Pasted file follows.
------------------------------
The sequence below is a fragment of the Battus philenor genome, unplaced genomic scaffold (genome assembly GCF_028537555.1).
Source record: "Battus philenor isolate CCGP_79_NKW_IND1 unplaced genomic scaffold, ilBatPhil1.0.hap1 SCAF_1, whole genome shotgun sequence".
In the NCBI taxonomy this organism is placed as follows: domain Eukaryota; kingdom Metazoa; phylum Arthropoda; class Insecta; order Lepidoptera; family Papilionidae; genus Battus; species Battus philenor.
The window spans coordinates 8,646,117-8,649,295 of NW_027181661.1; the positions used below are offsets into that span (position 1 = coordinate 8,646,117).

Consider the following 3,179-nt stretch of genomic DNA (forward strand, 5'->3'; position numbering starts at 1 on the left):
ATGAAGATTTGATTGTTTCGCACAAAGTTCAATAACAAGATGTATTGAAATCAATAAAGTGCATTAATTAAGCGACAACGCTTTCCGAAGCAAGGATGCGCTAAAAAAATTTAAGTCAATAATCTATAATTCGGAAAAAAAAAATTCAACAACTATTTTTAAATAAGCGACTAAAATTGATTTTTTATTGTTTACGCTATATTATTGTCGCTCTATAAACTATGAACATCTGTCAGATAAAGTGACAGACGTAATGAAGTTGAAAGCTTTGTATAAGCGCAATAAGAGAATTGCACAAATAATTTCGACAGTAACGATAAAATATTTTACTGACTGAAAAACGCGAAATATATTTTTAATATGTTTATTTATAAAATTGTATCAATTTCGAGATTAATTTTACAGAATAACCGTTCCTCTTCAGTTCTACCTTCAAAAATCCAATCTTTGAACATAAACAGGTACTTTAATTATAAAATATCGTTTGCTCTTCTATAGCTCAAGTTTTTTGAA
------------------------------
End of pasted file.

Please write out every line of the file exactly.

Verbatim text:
The sequence below is a fragment of the Battus philenor genome, unplaced genomic scaffold (genome assembly GCF_028537555.1).
Source record: "Battus philenor isolate CCGP_79_NKW_IND1 unplaced genomic scaffold, ilBatPhil1.0.hap1 SCAF_1, whole genome shotgun sequence".
In the NCBI taxonomy this organism is placed as follows: domain Eukaryota; kingdom Metazoa; phylum Arthropoda; class Insecta; order Lepidoptera; family Papilionidae; genus Battus; species Battus philenor.
The window spans coordinates 8,646,117-8,649,295 of NW_027181661.1; the positions used below are offsets into that span (position 1 = coordinate 8,646,117).

Consider the following 3,179-nt stretch of genomic DNA (forward strand, 5'->3'; position numbering starts at 1 on the left):
ATGAAGATTTGATTGTTTCGCACAAAGTTCAATAACAAGATGTATTGAAATCAATAAAGTGCATTAATTAAGCGACAACGCTTTCCGAAGCAAGGATGCGCTAAAAAAATTTAAGTCAATAATCTATAATTCGGAAAAAAAAAATTCAACAACTATTTTTAAATAAGCGACTAAAATTGATTTTTTATTGTTTACGCTATATTATTGTCGCTCTATAAACTATGAACATCTGTCAGATAAAGTGACAGACGTAATGAAGTTGAAAGCTTTGTATAAGCGCAATAAGAGAATTGCACAAATAATTTCGACAGTAACGATAAAATATTTTACTGACTGAAAAACGCGAAATATATTTTTAATATGTTTATTTATAAAATTGTATCAATTTCGAGATTAATTTTACAGAATAACCGTTCCTCTTCAGTTCTACCTTCAAAAATCCAATCTTTGAACATAAACAGGTACTTTAATTATAAAATATCGTTTGCTCTTCTATAGCTCAAGTTTTTTGAA